Mount St. Helen's No Match for K&N Air Filter

Not a lot of people thank companies for satisfaction and good service. But Dean Zinter felt moved to because of his satisfaction with his K&N air filter. Zinter is president of All Equipment Air Conditioning in Aurora, Oregon, servicing air conditioning systems on various logging machines in Oregon and Washington.

Dirty Side of Dean Zinter's K&N Air Filter
Dirty Side of Dean Zinter's K&N Air Filter

Clean Side of Dean Zinter's K&N Air Filter
Clean Side of Dean Zinter's K&N Air Filter
A standard maintenance check on his 1987 Ford F-250 7.3-liter diesel service truck found the intake side of his K&N lifetime air filter filled with dust, yet the side that brings air into the engine remained clean. "As you can see, one side is very dirty, and the other side is totally clean," Zinter wrote in an e-mail to K&N Engineering. "This is truly amazing. I have had this filter in this truck since about 1994, and it probably has close to 200,000 miles on it now."

"I put a lot of miles on this truck out in the woods, with many miles on gravel logging roads," Zinter wrote. "They are very dusty especially the ones near Mount St. Helens. The volcanic ash is so fluffy and powdery that, as you can see, it really fills up a filter in no time." The filter is the K&N 33-2088, the K&N replacement air filter for the 1993-1994 Ford 7.3-liter factory turbo diesel also known as the ATS Turbo system, who supplied it to Ford.

Zinter said he used to sell ATS turbo systems and installed the K&N filter in his 1987 Ford F-250 pickup at that time. The pickup was just a standard Ford pickup used as a sales demo truck for the turbo systems.
Dean Zinter's F-250 with Mount St. Helens in the background.
Dean Zinter's F-250 with Mount St. Helens in the background

Driving in dusty conditions.
Driving in dusty conditions
"Checking the air filter is a standard maintenance item," Zinter wrote, "but when it gets that dirty, the amount of boost pressure on the boost gauge is less than normal. That is how I know it needs cleaning." Zinter said he services the filter as usual with K&N cleaner and oil.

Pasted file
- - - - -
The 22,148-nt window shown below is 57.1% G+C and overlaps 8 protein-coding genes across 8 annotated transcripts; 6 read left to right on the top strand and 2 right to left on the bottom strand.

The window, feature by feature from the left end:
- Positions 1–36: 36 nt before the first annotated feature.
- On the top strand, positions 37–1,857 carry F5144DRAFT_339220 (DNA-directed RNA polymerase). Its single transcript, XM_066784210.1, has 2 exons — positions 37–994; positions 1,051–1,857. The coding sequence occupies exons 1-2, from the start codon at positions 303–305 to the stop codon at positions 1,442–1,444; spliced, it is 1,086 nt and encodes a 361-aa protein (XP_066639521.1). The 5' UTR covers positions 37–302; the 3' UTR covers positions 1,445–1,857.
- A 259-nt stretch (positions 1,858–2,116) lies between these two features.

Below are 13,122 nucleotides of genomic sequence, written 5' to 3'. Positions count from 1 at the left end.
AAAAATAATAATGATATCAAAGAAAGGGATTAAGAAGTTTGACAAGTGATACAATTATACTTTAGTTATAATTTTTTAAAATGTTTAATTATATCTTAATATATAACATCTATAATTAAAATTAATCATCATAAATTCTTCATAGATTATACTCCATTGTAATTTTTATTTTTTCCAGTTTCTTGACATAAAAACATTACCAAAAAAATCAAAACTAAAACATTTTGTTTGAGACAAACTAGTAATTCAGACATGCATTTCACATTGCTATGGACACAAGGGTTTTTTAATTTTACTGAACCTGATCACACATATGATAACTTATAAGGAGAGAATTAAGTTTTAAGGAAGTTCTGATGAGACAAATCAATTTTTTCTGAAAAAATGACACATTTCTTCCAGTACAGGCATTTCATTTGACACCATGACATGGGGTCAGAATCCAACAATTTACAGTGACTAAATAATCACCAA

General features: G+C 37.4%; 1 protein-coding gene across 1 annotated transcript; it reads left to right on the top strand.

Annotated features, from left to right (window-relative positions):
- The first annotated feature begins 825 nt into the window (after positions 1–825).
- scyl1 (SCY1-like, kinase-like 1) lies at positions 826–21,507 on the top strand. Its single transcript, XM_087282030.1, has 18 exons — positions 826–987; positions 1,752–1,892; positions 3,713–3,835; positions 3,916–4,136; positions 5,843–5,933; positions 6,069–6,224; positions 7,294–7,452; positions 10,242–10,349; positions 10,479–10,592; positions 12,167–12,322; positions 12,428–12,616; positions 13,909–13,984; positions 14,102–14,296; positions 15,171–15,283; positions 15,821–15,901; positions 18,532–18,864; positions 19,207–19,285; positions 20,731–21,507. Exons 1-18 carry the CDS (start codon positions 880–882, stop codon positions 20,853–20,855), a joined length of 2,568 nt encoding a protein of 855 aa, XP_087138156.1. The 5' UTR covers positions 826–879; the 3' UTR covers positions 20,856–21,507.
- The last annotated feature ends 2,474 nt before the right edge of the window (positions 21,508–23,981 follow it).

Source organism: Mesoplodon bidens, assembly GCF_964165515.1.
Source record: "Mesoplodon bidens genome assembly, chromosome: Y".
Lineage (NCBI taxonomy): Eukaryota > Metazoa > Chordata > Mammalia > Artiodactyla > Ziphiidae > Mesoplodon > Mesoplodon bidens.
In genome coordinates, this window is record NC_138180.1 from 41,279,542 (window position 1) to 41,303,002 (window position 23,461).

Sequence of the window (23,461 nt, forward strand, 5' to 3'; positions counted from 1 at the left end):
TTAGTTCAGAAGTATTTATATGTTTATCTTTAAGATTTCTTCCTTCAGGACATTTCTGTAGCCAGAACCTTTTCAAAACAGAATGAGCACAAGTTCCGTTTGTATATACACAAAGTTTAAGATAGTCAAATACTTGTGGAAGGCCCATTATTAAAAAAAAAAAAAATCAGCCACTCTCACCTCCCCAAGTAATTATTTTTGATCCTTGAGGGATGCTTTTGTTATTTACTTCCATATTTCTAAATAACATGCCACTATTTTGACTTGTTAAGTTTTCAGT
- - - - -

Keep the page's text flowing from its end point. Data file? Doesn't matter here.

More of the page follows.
"I have close to 300,000 miles on my 1987 Ford F-250 diesel service truck now," Zinter wrote. "This is the second engine in it; the first one failed at about 180,000 miles because of a broken piston. I average about 200 to 250 miles per day during the summer months with my air conditioning repair services on logging equipment, and as the photos show, the truck sees some very dusty areas during the various trips out into the woods."

"I would have to say to anyone who has not used a K&N filter on any engine they use, that until they do, they can not rely on "old wives tales" about to let more air through, you let more dirt through. I have seen my filter like the photos many times, and each time the clean side (engine side) has no signs of dirt migration through the filter media even when it is as dirty (on the air intake side) as the photos show. There is no dirt migration around the rubber seal area of the filter."

"I have no reason to gain anything on my end for this "unsolicited" testimonial to you about the excellent service your filter has given to me," Zinter concludes. "I am already getting the best protection for my engine now. However, I will pass on to you my own company slogan: There are two things in life you have to sell: product and service. You can go anywhere and buy products, but if your service is no good, the first does not really matter. If you like my service, tell your friends. If you don't, tell me. In this case, I am taking my own advice and telling you of the good product and service you have provided me."

Find K&N products for your vehicle using the K&N application search then use the K&N dealer search to find a K&N dealer near you.


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